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Men's health timeline: The treatment you need and when

mens health timeline To live a long and healthy life, it's important for men to have the right treatments and screenings at the right times in their lives.

Fortunately, the Affordable Care Act, also known as Obamacare, introduced a major benefit for men: expanded health coverage and preventive services that don't require copays. 

There are specific conditions for which all men and boys should get checked. Many screenings and vaccines are covered by insurance plans, but always check your plan for your specific coverage details.

Boys and teens: ages infant to 17

For boys under the age of 6, common vaccines include those for chickenpox and pertussis (whooping cough).  A full schedule of vaccines for boys 6 and under can be found on the Centers for Disease Control and Prevention (CDC) website.

For boys aged 7 to 12, vaccines for meningitis, a life-threatening disease that can cause strokes and brain damage, and the flu are recommended. 

For boys ages 11 to 17, doctors may discuss the human papillomavirus (HPV) vaccine with parents. According to the CDC, HPV is the most common sexually transmitted infection in the U.S. The vaccine helps prevent genital warts and certain cancers.

The current recommendation is that boys get the vaccine at the age of 11 or 12, although the vaccine is approved for males up to age 21.

According to Joel Heidelbaugh, a professor of family medicine and author of the book "Clinical Men's Health: Evidence in Practice", the teen years are when doctors also begin to discuss lifestyle habits and their potential effects on your health, such as smoking, drinking and unprotected sex.

Men: ages 18 to 39

In addition to staying current with the adult vaccine schedule, which includes a yearly flu shot, your doctor will start screening you for high cholesterol, high blood pressure and diabetes.

Men in this age group are in a good position to develop healthy behaviors that will reduce their chances of getting a chronic condition like diabetes or heart disease later in life.

These behaviors include maintaining a healthy weight and diet and getting regular exercise.

Men: ages 40 to 64

In this age group, your doctor will discuss screening for colorectal cancer, beginning at age 50 for men at normal risk, and screening for hepatitis C, which can lead to liver disease and death.

Your doctor may also discuss prostate cancer screening with you. About 1 in 7 men will be diagnosed with prostate cancer in their lifetime.

The current methods available to detect prostate cancer include the prostate-specific antigen (PSA) blood test and a digital rectal exam.

"Men should talk to their doctors about the risks and benefits of getting the PSA test," says Sandra Fryhofer, a past president of the American College of Physicians and an associate professor of medicine.   

Risks of the PSA test can include a false-positive test result (suggesting that there may be cancer when no cancer is actually present) and having to get additional biopsies –- both of which may cause anxiety for the patient.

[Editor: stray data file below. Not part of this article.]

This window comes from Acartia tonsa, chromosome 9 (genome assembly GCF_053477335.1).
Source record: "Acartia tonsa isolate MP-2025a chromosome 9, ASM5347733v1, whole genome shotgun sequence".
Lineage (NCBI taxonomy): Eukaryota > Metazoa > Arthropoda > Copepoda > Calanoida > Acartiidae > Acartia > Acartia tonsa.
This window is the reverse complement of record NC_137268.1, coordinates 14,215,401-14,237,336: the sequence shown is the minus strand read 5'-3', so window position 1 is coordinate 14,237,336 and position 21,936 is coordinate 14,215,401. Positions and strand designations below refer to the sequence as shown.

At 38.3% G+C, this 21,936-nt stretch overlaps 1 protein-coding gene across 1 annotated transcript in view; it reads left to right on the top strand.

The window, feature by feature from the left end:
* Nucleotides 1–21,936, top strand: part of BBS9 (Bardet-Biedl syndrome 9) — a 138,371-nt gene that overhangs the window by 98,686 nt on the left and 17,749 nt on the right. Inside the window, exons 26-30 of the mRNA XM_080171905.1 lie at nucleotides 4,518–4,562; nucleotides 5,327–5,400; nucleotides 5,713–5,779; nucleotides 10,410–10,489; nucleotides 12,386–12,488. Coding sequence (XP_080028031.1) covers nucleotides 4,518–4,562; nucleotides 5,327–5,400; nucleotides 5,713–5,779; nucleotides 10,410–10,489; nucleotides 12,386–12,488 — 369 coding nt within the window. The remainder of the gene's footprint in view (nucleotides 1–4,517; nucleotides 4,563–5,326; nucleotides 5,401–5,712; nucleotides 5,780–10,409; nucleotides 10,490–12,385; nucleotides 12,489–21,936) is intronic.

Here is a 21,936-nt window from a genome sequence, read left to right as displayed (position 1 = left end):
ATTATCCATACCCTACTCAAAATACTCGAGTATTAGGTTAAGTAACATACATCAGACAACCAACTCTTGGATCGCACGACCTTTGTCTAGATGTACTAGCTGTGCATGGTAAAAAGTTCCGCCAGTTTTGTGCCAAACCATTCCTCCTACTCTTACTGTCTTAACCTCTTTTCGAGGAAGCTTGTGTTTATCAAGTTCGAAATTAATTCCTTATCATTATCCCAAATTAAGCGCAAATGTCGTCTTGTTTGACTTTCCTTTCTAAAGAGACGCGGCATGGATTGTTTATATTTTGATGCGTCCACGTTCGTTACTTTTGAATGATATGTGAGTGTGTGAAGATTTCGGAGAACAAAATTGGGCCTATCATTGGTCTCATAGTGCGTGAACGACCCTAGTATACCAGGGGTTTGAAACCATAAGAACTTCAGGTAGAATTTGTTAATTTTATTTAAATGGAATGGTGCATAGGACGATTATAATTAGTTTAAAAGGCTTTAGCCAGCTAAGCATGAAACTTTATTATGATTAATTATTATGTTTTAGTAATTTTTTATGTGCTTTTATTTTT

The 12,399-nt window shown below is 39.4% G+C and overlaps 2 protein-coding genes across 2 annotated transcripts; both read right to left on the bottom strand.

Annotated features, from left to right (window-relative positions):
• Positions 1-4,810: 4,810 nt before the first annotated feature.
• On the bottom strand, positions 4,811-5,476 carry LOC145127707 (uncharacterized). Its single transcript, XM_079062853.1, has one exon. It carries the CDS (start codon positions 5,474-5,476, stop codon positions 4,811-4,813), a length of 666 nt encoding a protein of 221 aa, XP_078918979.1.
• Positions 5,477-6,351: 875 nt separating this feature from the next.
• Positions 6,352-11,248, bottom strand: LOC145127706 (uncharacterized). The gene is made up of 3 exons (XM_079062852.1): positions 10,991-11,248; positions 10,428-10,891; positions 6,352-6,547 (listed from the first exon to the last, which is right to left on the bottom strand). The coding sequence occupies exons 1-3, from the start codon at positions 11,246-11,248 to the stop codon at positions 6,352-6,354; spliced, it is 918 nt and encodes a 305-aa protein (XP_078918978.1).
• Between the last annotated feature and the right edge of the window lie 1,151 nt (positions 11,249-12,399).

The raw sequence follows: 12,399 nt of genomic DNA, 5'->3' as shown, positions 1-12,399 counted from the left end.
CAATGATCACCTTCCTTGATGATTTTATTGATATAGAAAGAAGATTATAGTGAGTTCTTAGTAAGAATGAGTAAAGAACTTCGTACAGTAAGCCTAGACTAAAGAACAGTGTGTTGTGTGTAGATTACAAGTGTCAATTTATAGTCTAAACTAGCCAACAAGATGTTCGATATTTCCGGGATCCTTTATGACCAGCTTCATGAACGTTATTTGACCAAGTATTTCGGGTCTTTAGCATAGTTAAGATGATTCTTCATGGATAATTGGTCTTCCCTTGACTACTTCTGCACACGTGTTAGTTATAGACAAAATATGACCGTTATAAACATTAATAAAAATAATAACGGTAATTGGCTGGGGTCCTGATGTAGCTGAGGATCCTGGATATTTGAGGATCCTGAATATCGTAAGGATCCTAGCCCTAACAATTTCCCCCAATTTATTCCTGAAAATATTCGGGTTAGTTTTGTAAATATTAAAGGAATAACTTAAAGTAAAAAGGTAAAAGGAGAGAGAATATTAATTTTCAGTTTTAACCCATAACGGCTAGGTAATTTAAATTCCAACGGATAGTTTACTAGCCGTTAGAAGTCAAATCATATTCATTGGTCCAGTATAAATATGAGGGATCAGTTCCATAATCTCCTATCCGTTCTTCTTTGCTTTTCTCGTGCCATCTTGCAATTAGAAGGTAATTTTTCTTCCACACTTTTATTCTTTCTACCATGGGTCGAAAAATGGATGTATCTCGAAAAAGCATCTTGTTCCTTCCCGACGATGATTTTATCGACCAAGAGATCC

Men age 60 and older should consider getting the shingles vaccine. Shingles comes from the same virus as chickenpox and causes a rash that forms into blisters.  Shingles may also cause flu-like symptoms including fever, chills, and headaches. Shingles typically aren’t life threatening; however they can be very painful. 

Men: ages 65 and older

Men in this age group should schedule their "Welcome to Medicare" exam -- a wellness visit that occurs within the first 12 months of joining Medicare. 

This exam includes a vision test and routine screenings for high blood pressure, high cholesterol, diabetes and mental health conditions such as depression.

Recommended vaccines for this group include the flu shot, and the PCV13 and PPSV23 shots to reduce your risk of getting pneumonia. Pneumonia is an infection of the lungs that causes chest pain, coughing and difficulty breathing. 

Many men in this age group will have one or more health conditions such as heart disease, so your doctor will talk to you about medication management and ways to maintain your quality of life while managing your health.  

Another important test for men between ages 65 and 75 includes screening for an abdominal aortic aneurysm or bulging in the abdominal aorta -- your largest artery. If this artery bursts, you could die from excessive bleeding.

Health throughout your lifetime

Getting regular checkups, vaccines and age-appropriate screenings will help you live a happier, healthy life.

There is some evidence that men go seek out health services less often than women and may feel less comfortable talking about health problems with their doctors.

"Men should feel empowered to talk to their doctors about health concerns and to be an active partner in their health care," Heidelbaugh says. 

To learn more about tools to help you manage your health and talk to your doctor, visit the Agency for Healthcare Research and Quality

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